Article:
Jessica Johnson is the executive director of Safety, Advocacy, Growth Empowerment (SAGE) in Wenatchee. The hospital there has a qualified nurse, but the city is far from many outlying communities. For example, the trip from Bridgeport to SAGE in Wenatchee is about a two-hour drive.
Johnson said she’s heard from victims who have been redirected to hospitals hours away because their local hospital does not have a nurse certified to do the examination.
This happened to high school teacher Leah Griffin, who was turned away from a hospital in 2014 after an assault because they didn’t have a qualified nurse on staff. She traveled to another hospital hours later and underwent six-hours of testing.
Rep. McCabe also said these tests are complex and have a risk of re-victimizing someone or failing to provide effective evidence if done incorrectly. The kits have to be sent to the Washington State Patrol and sometimes outsourced to other lab facilities for testing. Even then, the examination kits could go untested for years.
Victims’ Burden of Proof
Despite evidence of injury and a toxicology report from the sexual assault examination showing she had been drugged, prosecutors would not take Griffin’s case because she could not prove her abuser knew he raped her. She said the requirement that a lack of consent was clearly expressed by words or actions puts the burden of proof on the victim.
“It is an uphill battle all the way through from the point of the assault, all the way through a court case,” Rep. Orwall said at a work session for the task force last year.
Rep. Orwall introduced HB 2465 this session in an attempt to change the definition of rape in the third degree. Under the current statute, the definition of rape in the third degree is sexual intercourse to which the victim did not consent and the lack of consent is clearly expressed, or where there is a threat of harm.
The bill would have removed the requirement for evidence that the victim clearly expressed their lack of consent, but didn’t make it past the Senate.
“Too often the focus is on whether or not the survivor resisted enough,” Priya Walia, an attorney at Legal Voice said. “This bill shifts the burden from the rape survivor having to prove that they resisted enough and rightly putting it on whether there was actual consent.”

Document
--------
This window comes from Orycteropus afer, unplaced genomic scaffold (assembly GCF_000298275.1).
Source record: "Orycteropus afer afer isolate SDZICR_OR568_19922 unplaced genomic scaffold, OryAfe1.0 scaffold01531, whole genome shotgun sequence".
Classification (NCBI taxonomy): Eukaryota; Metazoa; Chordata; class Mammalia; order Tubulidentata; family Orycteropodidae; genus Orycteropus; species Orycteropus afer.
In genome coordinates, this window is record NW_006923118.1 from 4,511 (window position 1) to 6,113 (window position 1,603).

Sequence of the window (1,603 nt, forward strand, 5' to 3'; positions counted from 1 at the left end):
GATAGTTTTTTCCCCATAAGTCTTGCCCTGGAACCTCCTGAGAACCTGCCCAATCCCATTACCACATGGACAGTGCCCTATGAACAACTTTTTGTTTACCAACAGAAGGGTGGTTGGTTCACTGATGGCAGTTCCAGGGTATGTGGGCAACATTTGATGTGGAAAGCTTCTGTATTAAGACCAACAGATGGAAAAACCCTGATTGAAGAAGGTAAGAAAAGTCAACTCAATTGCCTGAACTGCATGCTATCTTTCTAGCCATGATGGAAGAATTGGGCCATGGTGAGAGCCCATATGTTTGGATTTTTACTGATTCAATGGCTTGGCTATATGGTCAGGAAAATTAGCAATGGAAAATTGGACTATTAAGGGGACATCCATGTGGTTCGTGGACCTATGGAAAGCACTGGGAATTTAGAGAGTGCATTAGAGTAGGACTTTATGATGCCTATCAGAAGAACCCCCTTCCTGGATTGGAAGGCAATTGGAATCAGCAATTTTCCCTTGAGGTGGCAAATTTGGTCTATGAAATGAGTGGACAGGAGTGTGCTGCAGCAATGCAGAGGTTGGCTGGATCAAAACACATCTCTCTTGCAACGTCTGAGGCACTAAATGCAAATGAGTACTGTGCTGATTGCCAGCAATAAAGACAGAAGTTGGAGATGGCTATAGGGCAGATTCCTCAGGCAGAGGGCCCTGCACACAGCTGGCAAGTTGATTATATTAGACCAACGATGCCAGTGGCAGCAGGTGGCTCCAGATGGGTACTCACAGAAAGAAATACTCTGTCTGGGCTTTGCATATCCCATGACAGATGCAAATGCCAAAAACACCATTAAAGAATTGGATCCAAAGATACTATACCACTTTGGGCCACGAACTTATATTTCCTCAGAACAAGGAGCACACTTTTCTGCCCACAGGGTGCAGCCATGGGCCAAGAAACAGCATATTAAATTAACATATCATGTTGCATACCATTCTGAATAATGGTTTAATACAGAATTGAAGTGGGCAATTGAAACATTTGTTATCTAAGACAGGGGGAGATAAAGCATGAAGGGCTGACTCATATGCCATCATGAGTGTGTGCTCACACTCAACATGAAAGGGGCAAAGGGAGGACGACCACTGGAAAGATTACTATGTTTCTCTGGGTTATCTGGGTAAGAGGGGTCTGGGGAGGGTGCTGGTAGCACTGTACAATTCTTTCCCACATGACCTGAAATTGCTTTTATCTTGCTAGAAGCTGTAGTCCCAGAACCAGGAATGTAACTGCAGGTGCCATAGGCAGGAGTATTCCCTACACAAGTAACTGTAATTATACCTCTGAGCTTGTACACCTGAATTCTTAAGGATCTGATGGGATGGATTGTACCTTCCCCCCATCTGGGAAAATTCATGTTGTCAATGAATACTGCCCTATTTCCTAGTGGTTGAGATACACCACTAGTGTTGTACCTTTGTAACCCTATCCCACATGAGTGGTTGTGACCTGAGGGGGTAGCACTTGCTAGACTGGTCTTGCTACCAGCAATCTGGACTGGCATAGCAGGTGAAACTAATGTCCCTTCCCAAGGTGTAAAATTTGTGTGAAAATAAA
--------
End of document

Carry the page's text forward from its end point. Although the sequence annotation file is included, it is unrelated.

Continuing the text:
Having trained victim advocates and first responders who understand the neurobiology of trauma is critical to prevent re-victimization, Washington Coalition of Sexual Assault Programs executive director Andrea Piper-Wentland said during the work session last year. That deeper understanding can dismantle a notion that the victim should have fought back more, she said.
When the brain reacts to a stressful response, it sends signals to the body to fight, flee, or freeze, according to research from Janine D’Anniballe, Ph.D., director of Access, Emergency, and Community Services at Mental Health Partners in Boulder, Colo. “Tonic immobility” is a response to a stressful or dangerous situation in which a victim cannot move, the research states, and it happens in nearly half of all rapes.
On average, 90 percent of victims experience re-victimization in their interactions with law enforcement when they report the crime, according to research from Michigan State University psychology professor Rebecca Campbell.
“When people do decide to report and speak up, if it’s not a positive experience, it won’t happen again,” said Tasha Smith, executive director of the Pierce County Sexual Assault Center. “That’s a challenge for us. We can do a lot better with understanding and seeing things through a trauma lens.”
Unreported Sex Crimes
Only about 36 percent of sexual assault crimes are reported. Of those reported, 12 percent result in arrest and only six out of 1,000 result in charges, according to Piper-Wentland.
Difficulties getting to a hospital with a qualified nurse, the invasive nature of the examination itself, and a distrust in the prosecuting process afterward can deter a victim from continuing with the process, Rep. McCabe said.
As a public high school teacher, Griffin is a mandated reporter by the state.
“Until the reporting system isn’t as traumatizing as the assault, it’s unreasonable to expect people to come forward right away,” she said.
Bystander intervention training in middle school and high school can help adolescents find their voices and assist in a safe transition to college life, Smith said.
“All of these laws work together to create a system of reporting,” Griffin said of a variety of bills focused on sexual assault survivors.
“It takes time, especially for the adolescent,” Rep. Griffey said. “Even for my wife who has been very open with this. She felt confined. Absolutely confined thinking that her monster, her stepfather, would injure her family if she came forward. We just have to acknowledge that the power the victimizer has over the victims is long reaching and we need to be respectful of that.”
After fighting for four years, Rep. Griffey’s bill to eliminate the statute of limitations was scheduled on the Senate floor calendar. But the bill died without a vote in the Senate.
“I will fight to the bitter end until the gavel strikes and it’s gone,” Rep. Griffey said in response to Senate inaction.
He plans to re-introduce the bill every year until it passes, but it’s not his own struggle that he worries about. “What breaks my heart is having the survivors testify one more time.”
Survivors seeking help can call the RAINN National Hotline at 800.656.HOPE (4673) to be connected with a trained staff member in your area. For more specific help at Washington Sexual Assault Centers visit the Washington Coalition of Sexual Assault Programs website.
This report was produced by the Olympia bureau of the Washington Newspaper Publishers Association.